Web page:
Let’s redefine, protect Kenyan culture, heritage

Thursday, January 16th, 2020 00:00 |
National Museums of Kenya. Photo/Courtesy

Sandra Ochola

Awards, recognitions and prestigious appointments often have a positive impact on the persona and status of those to that they are bestowed on.

At a personal level, they characterise hard work and dedication of the individual to particular goals and causes.

When undertaken on a wider scale, they recognise the unique qualities that a group, community or country posses for particular tasks. 

Last year, the UN community endorsed President Uhuru Kenyatta as the Global Champion for the Young Peoples’ Agenda.

His role as a champion has been to engender the youth’s access to job and education activities across the globe. 

This month, President Uhuru has been invited to be the AU culture and the arts champion, a role he has graciously accepted from Mali’s President Ibrahim Boubacar Keïta. 

It is not only the pomp and colour of the invitation that makes it important for us.

His selection provides an opportunity for the country to re-look its commitments to the protection and promotion of our arts and cultural diversity. 

Article 11 of the Constitution recognises culture as the foundation of our nation and as the cumulative civilisation of the Kenyan people.

It requires the State to, among other things,  promote all forms of national and cultural expression through literature, the arts, traditional celebrations, science, communication, information, mass media, publications, libraries and other cultural heritage.

Parliament is also expected to enact legislation to ensure communities receive compensation or royalties for the use of their cultures and cultural heritage.

 Articles 33 and 44 of the Constitution bolster the rights to language, culture and artistic expression. 

At the regional level, the African Union has ratified varied instruments for the promotion of arts and culture in the continent.

In particular, the Cultural Charter for Africa (1976) was replaced by the Charter for African Cultural Renaissance in (2006).

In the latter instrument, African states recognise that, “despite cultural domination, which during the slave trade and the colonial era, led to the depersonalisation of part of the African peoples, falsified their history, systemically disparaged and combated African values, and tried to replace progressively and officially, their languages with that of the coloniser, the African people were able to find in African culture, the necessary strength for resistance and liberation of the continent.”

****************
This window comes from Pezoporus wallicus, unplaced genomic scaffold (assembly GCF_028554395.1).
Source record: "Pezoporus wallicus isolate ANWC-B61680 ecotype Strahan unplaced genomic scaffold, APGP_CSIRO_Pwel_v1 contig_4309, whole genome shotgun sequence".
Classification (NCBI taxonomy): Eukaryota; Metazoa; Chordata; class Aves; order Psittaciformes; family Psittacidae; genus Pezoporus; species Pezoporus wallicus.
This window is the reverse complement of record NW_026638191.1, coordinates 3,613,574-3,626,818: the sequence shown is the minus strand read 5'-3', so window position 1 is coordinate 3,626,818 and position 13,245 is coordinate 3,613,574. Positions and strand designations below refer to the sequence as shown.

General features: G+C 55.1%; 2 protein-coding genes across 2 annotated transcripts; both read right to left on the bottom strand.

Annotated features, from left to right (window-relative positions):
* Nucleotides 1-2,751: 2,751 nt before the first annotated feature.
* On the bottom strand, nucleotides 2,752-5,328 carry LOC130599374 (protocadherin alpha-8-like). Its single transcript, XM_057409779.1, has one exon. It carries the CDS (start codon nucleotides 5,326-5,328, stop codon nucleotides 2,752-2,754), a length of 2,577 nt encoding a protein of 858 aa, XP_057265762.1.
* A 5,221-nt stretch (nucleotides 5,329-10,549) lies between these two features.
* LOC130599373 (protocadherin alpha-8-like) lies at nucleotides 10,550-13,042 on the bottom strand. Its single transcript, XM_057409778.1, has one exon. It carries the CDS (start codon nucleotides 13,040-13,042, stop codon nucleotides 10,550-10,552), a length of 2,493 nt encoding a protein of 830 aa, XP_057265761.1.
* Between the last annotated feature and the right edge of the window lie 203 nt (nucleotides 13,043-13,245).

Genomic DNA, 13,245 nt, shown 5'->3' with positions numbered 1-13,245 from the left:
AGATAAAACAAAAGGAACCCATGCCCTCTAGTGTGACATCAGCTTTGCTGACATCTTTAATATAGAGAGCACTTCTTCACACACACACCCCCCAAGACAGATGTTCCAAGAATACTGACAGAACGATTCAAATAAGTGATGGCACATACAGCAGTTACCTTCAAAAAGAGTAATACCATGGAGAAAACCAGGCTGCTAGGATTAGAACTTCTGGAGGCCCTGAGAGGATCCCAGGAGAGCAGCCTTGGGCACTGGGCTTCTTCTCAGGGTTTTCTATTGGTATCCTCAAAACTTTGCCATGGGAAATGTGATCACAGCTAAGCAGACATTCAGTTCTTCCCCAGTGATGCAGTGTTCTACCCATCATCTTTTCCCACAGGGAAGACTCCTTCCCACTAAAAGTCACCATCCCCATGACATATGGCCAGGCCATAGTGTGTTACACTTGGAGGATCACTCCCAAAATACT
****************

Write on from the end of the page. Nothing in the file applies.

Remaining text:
The role of culture within a society cannot be understated. It represents our entire achievement and provides a foundation for our wellbeing and interactions.

The 2016 periodic report by UNESCO elucidates some of the policy contexts and measures that we have undertaken for the protection and promotion of the diversity in our cultural expressions. 

Kenya has a national culture and heritage policy, whose objectives are to outline the role of culture in development and provide a means of a strong and vibrant national identity.

It also seeks to promote the national values and principles as outlined in the Constitution and provides a favourable environment for the promotion of culture and the creative environment.

The other policy instruments that exhort the role of arts and culture within our community include the education policy, information and communication policy, foreign affairs cultural diplomacy policy and the trade policy on small and micro-enterprises. 

Our institutional frameworks including the Sports, Culture and Heritage ministry, have also been given the mandate to harness and develop Kenya’s cultural heritage.

Ongoing collaborations between the government, private sector and the civil society are also contributing to the realisation of our cultural ideals. 

Much more needs to be done, however, if we are to fully embrace our cultural individualities. As is, the question of what defines African culture currently has varied answers.

Tribalism is eroding most of the positives of our cultural diversity even as the influx of foreign values and principles continues to hamper our cultural expressions. 

We are also shunning our locally produced goods in favour of imports while inadequate copyright laws prevent many creatives from reaching their full potential. 

As the President takes up his new position, it behooves us to work together towards rebranding our cultural space.

This is especially important for the arts sector in which our younger generations can get the requisite support and guidance on how to embrace and promote their cultural identities. —The writer is Advocate of the High Court

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